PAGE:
St John Ambulance Ireland (SJAI) has issued an apology to victim-survivors of sexual abuse after an independent review revealed it “incorporated homophobic myths” into its early training – and “facilitated grooming and predatory behaviour”.
The review, led by child protection expert Dr Geoffrey Shannon, was commissioned by SJAI in response to a number of complaints relating to sexual abuse of members under the age of 18.
In response, Dr Shannon was asked to assess the current safeguarding practices within the voluntary first aid organisation and review the adequacy and effectiveness of the service’s response to complaints of sexual abuse within the organisation.
The report reads: “SJAI’s accountability systems failed to intervene or investigate suspicions or knowledge of child protection risks despite potential risks being highly visible.”
One victim described the focus of SJAI’s child-protection training during the early 2000 as being “woven-through with explicitly homophobic and inaccurate claims”, Dr Shannon said.
‘Equating gay people with paedophiles’
The volunteer recalled the training, provided by an older volunteer, “equating gay people with paedophiles”, adding: “The whole child protection policy is about keeping the gays out.”
Another volunteer revealed that the training provided focused on “myths about the relationship between homosexuality and child abuse”.
Others claimed homophobic views were commonplace in SJAI during the late 1990s and early 2000s.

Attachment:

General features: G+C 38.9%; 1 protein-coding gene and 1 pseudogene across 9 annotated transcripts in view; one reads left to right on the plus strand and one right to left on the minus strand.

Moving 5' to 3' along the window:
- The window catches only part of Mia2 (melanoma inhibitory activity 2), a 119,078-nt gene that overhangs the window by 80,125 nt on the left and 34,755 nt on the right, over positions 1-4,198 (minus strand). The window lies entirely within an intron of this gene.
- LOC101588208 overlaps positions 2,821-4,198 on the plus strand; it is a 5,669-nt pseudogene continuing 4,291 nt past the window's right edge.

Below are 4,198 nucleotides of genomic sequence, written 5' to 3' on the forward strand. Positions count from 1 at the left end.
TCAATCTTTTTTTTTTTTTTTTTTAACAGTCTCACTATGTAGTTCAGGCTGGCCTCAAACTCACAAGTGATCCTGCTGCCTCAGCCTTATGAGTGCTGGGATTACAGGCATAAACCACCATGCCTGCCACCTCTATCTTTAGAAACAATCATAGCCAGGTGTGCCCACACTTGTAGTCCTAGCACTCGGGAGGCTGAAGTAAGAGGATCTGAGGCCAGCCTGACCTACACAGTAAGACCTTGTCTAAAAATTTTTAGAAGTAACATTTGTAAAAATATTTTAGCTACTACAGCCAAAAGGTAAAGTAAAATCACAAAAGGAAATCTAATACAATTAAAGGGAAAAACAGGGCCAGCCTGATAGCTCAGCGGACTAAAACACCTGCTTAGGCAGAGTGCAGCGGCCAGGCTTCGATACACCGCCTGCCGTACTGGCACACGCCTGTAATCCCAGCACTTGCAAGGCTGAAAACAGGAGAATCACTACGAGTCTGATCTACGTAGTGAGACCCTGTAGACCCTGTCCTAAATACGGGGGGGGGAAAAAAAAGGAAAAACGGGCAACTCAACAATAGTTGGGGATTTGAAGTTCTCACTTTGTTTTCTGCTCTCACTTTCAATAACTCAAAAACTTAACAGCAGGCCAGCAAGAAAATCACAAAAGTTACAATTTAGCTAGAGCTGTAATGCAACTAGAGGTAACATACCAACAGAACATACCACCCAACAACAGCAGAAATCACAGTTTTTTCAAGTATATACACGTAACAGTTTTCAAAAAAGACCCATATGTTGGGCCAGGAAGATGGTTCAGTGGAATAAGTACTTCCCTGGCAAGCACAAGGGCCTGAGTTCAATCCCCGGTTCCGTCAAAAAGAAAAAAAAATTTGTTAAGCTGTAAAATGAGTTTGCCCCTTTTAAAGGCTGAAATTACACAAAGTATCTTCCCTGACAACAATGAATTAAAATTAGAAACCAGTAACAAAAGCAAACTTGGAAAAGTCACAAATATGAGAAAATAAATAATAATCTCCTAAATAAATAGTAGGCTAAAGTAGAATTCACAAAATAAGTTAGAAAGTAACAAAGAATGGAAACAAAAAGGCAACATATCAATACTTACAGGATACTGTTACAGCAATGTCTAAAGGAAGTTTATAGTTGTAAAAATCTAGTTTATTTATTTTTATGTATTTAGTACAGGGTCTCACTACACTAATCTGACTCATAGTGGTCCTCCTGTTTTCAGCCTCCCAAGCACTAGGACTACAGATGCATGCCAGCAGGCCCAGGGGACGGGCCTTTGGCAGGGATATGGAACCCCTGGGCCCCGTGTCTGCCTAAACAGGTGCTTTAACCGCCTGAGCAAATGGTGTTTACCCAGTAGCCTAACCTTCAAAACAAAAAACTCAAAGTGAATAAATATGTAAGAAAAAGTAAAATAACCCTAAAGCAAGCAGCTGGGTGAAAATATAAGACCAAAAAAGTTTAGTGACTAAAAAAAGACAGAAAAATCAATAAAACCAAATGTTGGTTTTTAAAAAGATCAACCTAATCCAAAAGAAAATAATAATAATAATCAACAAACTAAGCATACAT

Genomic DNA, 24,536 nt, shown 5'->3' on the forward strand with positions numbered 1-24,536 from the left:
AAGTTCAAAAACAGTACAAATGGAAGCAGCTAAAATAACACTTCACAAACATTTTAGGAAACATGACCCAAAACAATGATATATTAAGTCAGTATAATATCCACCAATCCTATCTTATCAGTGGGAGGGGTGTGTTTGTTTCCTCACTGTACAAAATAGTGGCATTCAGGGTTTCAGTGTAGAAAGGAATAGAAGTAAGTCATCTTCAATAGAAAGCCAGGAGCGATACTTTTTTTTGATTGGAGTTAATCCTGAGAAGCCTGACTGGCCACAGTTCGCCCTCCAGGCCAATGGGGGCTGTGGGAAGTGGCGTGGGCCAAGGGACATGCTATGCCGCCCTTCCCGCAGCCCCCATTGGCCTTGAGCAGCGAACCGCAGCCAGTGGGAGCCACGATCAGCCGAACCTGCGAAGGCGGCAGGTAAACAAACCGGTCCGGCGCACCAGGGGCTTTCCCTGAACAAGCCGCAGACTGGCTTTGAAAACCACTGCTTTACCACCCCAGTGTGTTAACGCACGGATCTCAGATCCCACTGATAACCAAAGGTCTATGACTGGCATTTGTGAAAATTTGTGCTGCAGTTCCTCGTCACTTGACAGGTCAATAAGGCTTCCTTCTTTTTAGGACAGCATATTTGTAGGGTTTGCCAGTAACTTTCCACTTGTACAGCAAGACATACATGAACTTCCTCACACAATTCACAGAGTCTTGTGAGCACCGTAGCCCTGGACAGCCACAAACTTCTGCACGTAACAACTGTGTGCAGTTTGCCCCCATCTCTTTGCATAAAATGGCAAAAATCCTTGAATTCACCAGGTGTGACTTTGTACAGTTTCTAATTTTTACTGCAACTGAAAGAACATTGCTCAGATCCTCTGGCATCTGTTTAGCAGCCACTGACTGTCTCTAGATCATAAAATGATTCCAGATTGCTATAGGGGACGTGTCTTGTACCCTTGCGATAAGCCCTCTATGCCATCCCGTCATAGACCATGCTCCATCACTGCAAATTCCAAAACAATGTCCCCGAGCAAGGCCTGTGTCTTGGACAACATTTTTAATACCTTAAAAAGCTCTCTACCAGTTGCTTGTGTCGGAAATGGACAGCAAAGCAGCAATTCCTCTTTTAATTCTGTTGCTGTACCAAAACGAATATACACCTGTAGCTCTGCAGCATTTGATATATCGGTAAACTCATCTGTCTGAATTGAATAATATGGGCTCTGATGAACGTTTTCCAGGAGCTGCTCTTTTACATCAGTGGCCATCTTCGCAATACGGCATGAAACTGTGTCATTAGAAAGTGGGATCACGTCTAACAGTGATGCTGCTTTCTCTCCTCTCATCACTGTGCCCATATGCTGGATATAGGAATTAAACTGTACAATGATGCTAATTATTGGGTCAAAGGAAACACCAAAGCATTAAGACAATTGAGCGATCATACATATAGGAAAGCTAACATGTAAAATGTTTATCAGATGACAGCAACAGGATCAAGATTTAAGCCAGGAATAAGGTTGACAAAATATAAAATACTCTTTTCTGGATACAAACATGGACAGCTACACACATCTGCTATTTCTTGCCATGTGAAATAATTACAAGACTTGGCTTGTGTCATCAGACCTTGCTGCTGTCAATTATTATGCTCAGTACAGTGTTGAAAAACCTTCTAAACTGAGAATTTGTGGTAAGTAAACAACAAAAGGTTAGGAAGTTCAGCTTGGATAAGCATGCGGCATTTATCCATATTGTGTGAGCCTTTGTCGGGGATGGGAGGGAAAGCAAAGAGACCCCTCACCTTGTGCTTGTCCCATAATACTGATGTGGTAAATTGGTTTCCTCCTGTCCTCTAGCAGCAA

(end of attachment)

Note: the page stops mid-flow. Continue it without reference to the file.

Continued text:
The review determined that there was a “culture of conservatism within SJAI” that “incorporated homophobic myths into its early child protection training”.
Some victim-survivors described lengthy campaigns of sexual harassment and sexual assault. These allegations included harassment and assault of older male cadets.
Dr Shannon revealed in his report that SJAI had failed to act on concerns despite knowledge of the risk posed by a former senior figure.
He noted that elements of the organisation’s “culture of resistance to change poses an ongoing threat to the implementation of robust and effective child protection system and practices”.
Interviewees claimed the organisation began to take child protection seriously from 2011 onwards, when an external social worker was appointed as its child protection officer.
SJAI admit its past structures ‘facilitated grooming and predatory behaviour’
In the apology, written by SJAI chairman David Strahan and commissioner John Hughes, the pair apologised for the organisation’s failings and the hurt caused.
They added that all complaints have been listened to and believed, adding that “it is a source of great disappointment that this was not always the case”.
“We fully accept the organisation’s structures facilitated grooming and predatory behaviour in the past.
“We also acknowledge and deeply regret, that you, the victim-survivors, continue to suffer ongoing and persistent trauma because of the abuse you have described experiencing.”
The apology added that victims who spoke out are to be “commended and admired” for their bravery.
“While it cannot undo any wrongs, we are committed to supporting you in any way possible and working to ensure that past failing in our duty of care to you are never repeated.”
Recommendations made in the review include that SJAI abandon all “remaining military structures and cultural norms”.
Further recommendations include that the service provides support for those who have come forward, a broad re-examination of internal governance is undertaken and enhanced communications processes for complaints are implemented.
The SJAI has confirmed its accepted all recommendations and has prepared an implantation plan.
A new board will be constituted later this year, with a focus on safeguarding.